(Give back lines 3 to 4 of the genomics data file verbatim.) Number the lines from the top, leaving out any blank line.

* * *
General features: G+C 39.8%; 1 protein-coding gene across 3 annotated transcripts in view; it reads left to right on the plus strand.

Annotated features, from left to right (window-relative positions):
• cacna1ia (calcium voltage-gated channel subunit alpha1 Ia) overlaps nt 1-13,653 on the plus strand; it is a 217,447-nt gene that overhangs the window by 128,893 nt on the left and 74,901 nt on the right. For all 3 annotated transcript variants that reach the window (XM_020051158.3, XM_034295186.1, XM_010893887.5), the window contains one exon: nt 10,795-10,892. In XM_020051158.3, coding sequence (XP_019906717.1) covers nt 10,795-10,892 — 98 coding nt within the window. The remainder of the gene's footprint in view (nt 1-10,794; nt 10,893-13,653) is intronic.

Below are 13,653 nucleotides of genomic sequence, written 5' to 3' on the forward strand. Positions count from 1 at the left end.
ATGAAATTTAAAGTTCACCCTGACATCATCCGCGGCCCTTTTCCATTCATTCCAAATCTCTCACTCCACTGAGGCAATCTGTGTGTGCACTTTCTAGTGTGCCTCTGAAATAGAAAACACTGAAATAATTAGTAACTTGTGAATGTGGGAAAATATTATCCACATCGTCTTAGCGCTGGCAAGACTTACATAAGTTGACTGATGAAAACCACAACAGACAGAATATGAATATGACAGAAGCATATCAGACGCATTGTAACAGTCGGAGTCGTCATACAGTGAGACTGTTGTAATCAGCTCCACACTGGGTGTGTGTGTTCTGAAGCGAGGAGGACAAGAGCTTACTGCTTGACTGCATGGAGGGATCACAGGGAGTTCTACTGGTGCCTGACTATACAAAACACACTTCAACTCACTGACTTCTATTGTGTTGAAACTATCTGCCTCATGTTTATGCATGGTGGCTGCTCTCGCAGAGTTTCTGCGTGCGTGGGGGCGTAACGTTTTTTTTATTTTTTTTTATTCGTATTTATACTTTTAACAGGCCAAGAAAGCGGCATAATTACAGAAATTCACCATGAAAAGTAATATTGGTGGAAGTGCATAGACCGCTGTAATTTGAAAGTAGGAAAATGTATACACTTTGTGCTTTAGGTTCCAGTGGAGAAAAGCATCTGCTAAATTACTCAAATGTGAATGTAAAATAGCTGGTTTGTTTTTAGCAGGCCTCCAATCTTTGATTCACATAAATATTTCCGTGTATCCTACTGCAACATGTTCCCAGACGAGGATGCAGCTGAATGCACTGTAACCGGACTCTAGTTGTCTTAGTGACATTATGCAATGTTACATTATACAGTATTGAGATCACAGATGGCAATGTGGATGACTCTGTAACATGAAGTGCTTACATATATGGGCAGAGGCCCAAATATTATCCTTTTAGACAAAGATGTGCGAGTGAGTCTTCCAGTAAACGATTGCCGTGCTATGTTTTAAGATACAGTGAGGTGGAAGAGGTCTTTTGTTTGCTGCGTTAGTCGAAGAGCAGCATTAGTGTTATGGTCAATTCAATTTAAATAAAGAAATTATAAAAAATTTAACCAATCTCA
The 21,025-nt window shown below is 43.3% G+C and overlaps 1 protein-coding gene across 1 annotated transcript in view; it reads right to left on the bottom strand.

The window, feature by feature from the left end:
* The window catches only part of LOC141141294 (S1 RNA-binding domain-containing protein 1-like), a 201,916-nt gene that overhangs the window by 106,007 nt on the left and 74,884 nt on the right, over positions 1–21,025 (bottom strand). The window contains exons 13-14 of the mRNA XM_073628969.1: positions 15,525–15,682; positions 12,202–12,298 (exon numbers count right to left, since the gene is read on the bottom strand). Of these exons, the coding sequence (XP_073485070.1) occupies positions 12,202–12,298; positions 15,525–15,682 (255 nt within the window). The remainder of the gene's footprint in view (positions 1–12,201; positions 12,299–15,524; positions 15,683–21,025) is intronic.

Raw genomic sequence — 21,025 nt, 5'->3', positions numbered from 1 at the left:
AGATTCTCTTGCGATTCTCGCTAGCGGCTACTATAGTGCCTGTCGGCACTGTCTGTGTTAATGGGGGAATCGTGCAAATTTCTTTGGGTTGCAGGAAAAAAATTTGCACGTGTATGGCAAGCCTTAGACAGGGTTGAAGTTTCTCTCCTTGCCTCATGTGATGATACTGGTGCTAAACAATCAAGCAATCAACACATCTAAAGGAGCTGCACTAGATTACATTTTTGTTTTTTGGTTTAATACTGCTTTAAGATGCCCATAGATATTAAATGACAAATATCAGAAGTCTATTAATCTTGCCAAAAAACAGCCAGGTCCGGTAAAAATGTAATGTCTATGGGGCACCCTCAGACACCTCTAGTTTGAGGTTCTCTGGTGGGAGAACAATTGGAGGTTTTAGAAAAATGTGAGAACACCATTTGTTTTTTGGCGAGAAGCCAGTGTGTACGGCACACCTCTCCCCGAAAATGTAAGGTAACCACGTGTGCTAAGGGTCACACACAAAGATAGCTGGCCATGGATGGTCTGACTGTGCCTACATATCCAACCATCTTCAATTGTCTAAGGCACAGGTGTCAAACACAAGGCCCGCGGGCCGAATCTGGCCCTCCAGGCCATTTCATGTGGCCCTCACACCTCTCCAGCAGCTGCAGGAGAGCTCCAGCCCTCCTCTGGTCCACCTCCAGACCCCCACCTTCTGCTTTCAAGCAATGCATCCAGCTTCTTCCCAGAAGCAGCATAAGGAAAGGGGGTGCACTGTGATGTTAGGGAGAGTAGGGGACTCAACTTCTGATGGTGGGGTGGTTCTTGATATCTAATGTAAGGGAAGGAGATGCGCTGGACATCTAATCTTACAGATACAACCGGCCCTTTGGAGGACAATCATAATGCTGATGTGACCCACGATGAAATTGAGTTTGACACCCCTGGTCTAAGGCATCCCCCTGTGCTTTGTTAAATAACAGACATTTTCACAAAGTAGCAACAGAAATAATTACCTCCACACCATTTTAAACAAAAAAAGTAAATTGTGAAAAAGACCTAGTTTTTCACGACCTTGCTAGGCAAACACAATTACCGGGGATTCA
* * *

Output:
• cacna1ia (calcium voltage-gated channel subunit alpha1 Ia) overlaps nt 1-13,653 on the plus strand; it is a 217,447-nt gene that overhangs the window by 128,893 nt on the left and 74,901 nt on the right. For all 3 annotated transcript variants that reach the window (XM_020051158.3, XM_034295186.1, XM_010893887.5), the window contains one exon: nt 10,795-10,892. In XM_020051158.3, coding sequence (XP_019906717.1) covers nt 10,795-10,892 — 98 coding nt within the window. The remainder of the gene's footprint in view (nt 1-10,794; nt 10,893-13,653) is intronic.

Below are 13,653 nucleotides of genomic sequence, written 5' to 3' on the forward strand. Positions count from 1 at the left end.